In response to Congressional complaints that the huge economic stimulus package wasn’t working, Nigel Gault , the chief economist at IHS Global Insight was quoted as saying; “I don’t think it’s right to look at it by saying, ‘Well, the economy is still doing extremely badly, therefore the stimulus didn’t work.’ I’m afraid the answer is, yes, we did badly but we would have done even worse without the stimulus.”
Mr. Gault’s opinion is shared by Mark Zandi, chief economist of Moodys, who was quoted as stating that; “In my view, without the stimulus, G.D.P. would still be negative and unemployment would be firmly over 11 percent. And there are a little over 1.1 million more jobs out there as of October than would have been out there without the stimulus.”
But in contrast to the Obama administration’s development of the apparently successful economic stimulus legislation, when it came to healthcare reforms and climate change legislation, the President let Congressional Democrats develop these proposals on their own with very little input or guidance from the White House. As a consequence, 5 different House and Senate committees drafted their own separate versions of healthcare reform proposals that addressed the desires of their generally more liberal constituents.
The end result was an incoherent jumble of healthcare reform proposals that gave anti-Obama Republican conservatives all the ammunition they needed to put conservative Democrats and moderate Republicans on the defensive. What were they thinking? That they could still win enough support from these legislators to pass these bills without putting them at risk of losing their upcoming swing state or district re-election battles in 2010? Obviously these more liberal Democratic Congressional leaders weren’t thinking!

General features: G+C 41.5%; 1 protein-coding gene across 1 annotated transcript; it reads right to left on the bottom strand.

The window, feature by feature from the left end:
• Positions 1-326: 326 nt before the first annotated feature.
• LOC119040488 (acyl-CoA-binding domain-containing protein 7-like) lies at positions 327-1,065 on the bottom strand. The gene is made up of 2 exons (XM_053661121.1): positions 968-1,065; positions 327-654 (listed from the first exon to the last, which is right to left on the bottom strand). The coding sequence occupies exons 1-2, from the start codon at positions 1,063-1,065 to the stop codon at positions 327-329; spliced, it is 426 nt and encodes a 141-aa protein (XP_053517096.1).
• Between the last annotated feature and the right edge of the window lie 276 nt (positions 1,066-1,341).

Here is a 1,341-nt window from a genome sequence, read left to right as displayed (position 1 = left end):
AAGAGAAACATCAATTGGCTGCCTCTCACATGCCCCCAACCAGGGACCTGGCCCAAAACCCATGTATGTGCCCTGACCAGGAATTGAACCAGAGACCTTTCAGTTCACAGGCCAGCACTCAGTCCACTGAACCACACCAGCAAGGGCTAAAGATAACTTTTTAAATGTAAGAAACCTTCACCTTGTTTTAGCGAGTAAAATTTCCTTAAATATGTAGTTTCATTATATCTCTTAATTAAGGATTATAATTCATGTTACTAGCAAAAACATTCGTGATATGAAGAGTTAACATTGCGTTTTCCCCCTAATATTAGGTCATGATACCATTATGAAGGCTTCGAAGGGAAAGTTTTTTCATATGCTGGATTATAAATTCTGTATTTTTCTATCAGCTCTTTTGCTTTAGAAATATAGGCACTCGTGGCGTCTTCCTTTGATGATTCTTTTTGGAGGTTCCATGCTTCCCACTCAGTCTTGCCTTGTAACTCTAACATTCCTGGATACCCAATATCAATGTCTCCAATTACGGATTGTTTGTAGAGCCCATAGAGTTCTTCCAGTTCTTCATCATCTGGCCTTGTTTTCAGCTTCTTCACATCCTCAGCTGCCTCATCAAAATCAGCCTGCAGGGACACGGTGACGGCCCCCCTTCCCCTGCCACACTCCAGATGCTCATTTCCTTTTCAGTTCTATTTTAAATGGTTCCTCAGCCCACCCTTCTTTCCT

Crafting healthcare legislation that addresses the concerns of liberal Democratic constituencies is not a strategy that will work unless Democrats have an overwhelming majority in both Houses of Congress. Well guess what? They don’t and their chances of achieving such a majority in 2010 have never been dimmer. What the more liberal Democrats don’t seem to understand is that getting healthcare reforms passed in the Senate is dependent on selling the idea to the 85% of Americans who currently have healthcare insurance, not the 45 million Americans who don’t.
One of the few liberal Democrats who understood this kind of political calculus was the now deceased “Lion of the Senate”, Ted Kennedy. I could be wrong, but I don’t think Ted would have let any bills out of committee until he had developed a package of reforms that he could persuade a smattering of conservative Democratic and moderate Republican legislators to vote for. The bill would have been criticized by liberals for not going far enough to address the needs of the uninsured and by anti-Obama conservatives for going too far, but it would have passed and become law.
Ted Kennedy’s stance on reform legislation was to get the most significant reforms in place then come back in a couple of years and make it better. Thankfully, President Obama finally appears to be ready to adopt this approach to healthcare reform. Now what does Obama do about Afghanistan?